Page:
August 24, 2004
Changing room, Olympic Velodrome, Athens, women's sprint cycling Olympic gold medal race
Just on the other side of an unpainted metal door, five thousand men, women, and children were chanting her name. Zoe Castle didn't like it as much as she'd thought she would. She was twenty-four years old and she sat where her coach told her to sit, beside him, on a thin white bench with the blue protective film still on it.
"Don't touch the door," he said. "It's alarmed."
It was just the two of them in the tiny subterranean changing room. The walls were freshly plastered, and little hardened curds of the stuff lay on the cement floor where they'd fallen from the trowel. Zoe kicked at one. It came detached, skittered away, and dinged against the metal door.
"What?" said her coach. Zoe shrugged. "Nothing."
When she'd visualized success — when she'd dared to imagine making it this far — the floors and the walls of every building in Athens had been Platonic surfaces, hewn from an Olympian material that glowed with inner light. The air had not smelled of drying cement. There hadn't been this white plastic document wallet on the floor, containing the manufacturer's installation guide for the air-conditioning unit that stood, partially connected, in the corner of the room.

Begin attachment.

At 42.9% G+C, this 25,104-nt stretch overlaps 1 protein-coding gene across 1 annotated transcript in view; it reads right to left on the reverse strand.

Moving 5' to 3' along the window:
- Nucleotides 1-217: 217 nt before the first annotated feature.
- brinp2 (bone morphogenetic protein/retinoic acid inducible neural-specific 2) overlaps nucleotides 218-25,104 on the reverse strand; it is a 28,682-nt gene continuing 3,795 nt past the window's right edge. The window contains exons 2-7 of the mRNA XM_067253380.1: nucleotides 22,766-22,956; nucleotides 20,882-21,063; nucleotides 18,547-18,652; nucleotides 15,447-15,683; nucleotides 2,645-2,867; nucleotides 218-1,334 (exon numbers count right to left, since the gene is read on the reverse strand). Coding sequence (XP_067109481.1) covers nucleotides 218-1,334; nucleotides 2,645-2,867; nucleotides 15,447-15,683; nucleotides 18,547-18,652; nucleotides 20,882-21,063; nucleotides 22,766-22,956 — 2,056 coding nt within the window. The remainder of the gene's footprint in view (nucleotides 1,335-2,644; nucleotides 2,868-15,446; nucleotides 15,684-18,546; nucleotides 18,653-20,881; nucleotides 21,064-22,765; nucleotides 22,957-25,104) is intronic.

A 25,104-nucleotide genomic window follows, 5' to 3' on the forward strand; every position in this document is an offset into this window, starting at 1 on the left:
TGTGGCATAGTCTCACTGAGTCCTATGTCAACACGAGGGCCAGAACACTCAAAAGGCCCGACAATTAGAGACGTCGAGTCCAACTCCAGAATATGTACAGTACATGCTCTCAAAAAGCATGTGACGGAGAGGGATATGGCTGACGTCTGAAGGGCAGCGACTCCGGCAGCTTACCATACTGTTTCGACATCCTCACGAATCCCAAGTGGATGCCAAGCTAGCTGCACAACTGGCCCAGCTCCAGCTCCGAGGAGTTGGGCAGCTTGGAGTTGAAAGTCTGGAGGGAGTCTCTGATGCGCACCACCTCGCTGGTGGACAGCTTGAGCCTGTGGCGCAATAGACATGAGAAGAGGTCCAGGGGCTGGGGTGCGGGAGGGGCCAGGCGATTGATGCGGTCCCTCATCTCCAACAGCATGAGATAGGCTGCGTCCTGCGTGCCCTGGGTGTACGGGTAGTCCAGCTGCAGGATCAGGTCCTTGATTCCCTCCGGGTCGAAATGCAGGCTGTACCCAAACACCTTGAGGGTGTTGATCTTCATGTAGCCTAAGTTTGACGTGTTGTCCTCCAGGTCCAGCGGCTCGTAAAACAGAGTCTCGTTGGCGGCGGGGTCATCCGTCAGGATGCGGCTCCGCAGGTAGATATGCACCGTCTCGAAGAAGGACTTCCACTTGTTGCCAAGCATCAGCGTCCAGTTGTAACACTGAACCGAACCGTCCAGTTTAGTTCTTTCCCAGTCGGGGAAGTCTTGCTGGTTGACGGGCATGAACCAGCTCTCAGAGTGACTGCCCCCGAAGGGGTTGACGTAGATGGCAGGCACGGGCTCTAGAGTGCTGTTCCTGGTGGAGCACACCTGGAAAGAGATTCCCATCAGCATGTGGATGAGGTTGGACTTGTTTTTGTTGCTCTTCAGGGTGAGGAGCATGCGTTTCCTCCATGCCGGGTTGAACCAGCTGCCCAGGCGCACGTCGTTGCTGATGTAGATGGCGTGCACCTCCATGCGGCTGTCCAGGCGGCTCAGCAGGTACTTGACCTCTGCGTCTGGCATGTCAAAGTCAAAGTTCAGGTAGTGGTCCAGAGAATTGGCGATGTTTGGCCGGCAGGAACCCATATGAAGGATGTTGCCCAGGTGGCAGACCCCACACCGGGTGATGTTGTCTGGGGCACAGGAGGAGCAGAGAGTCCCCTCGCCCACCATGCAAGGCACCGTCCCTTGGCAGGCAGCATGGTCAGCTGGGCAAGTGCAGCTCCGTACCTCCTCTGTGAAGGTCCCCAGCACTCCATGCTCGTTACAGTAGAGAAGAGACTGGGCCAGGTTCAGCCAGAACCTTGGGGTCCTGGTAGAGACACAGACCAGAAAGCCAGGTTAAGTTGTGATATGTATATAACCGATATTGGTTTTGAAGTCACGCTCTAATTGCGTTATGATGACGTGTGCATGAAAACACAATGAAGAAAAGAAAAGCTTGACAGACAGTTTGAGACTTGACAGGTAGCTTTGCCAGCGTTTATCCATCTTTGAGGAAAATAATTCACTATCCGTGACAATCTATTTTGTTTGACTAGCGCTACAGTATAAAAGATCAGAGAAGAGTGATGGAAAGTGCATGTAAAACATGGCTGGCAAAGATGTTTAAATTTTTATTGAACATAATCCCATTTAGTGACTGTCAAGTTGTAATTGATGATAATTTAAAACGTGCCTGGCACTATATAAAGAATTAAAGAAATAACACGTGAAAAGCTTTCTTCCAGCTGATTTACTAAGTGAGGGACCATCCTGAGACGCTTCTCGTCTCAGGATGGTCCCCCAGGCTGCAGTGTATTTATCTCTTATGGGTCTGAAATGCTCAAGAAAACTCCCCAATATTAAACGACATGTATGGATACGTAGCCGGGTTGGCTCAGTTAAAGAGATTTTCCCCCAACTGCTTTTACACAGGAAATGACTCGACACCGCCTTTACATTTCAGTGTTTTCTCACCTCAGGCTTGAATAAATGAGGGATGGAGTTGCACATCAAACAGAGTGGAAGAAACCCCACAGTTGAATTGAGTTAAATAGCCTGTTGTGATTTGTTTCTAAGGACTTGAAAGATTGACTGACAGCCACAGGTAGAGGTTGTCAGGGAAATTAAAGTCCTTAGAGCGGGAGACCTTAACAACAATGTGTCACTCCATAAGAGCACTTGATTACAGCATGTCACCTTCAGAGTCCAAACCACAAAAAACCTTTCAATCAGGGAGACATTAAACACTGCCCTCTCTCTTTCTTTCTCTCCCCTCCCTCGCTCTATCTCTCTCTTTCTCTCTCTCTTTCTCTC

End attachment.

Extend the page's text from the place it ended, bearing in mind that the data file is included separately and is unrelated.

Her coach saw her expression and grinned. "You're ready. That's the main thing."
She tried to smile back. The smile came out like a newborn foal: its legs buckled immediately.
Overhead, the public stamped its feet in time. The start was overdue. Air horns blared. The room shook; it was so loud that her back teeth buzzed in her jaw. The noise of the crowd was liquidizing her guts. She thought about leaving the velodrome by the back door, taking a taxi to the airport, and flying home on the first available jet. She wondered if she would be the first Olympian ever to do that simple, understandable thing: to quietly slope off from Olympus. There must be something she could do with herself, in civilian life. Magazines loved her. She looked good in clothes. She was beautiful, with her glossy black hair cropped short and her wide green eyes set in the pale, haunted face of an early European saint. There was the slightest touch of cruelty in the line of her lips, a hint of steel in the set of her face that caused the eye to linger. Maybe she should do something with that. She could give interviews, laughing backstage after the show when the journalist asked did she know she looked quite a lot like that British girl who ran off from the Olympics — what was her name again? Ha! she would say. I get that question all the time! And by the way, whatever did become of that girl?
Her coach's breathing was slow and even.
"Well you seem okay," said Zoe.
"Why wouldn't I be?"
"Just another day at the office, right?"
"Correct," said Tom. "We're just clocking in to do our job. I mean, what do you want — a medal?"
When he saw how she looked at him, he raised his hands in supplication. "Sorry. Old coaching joke."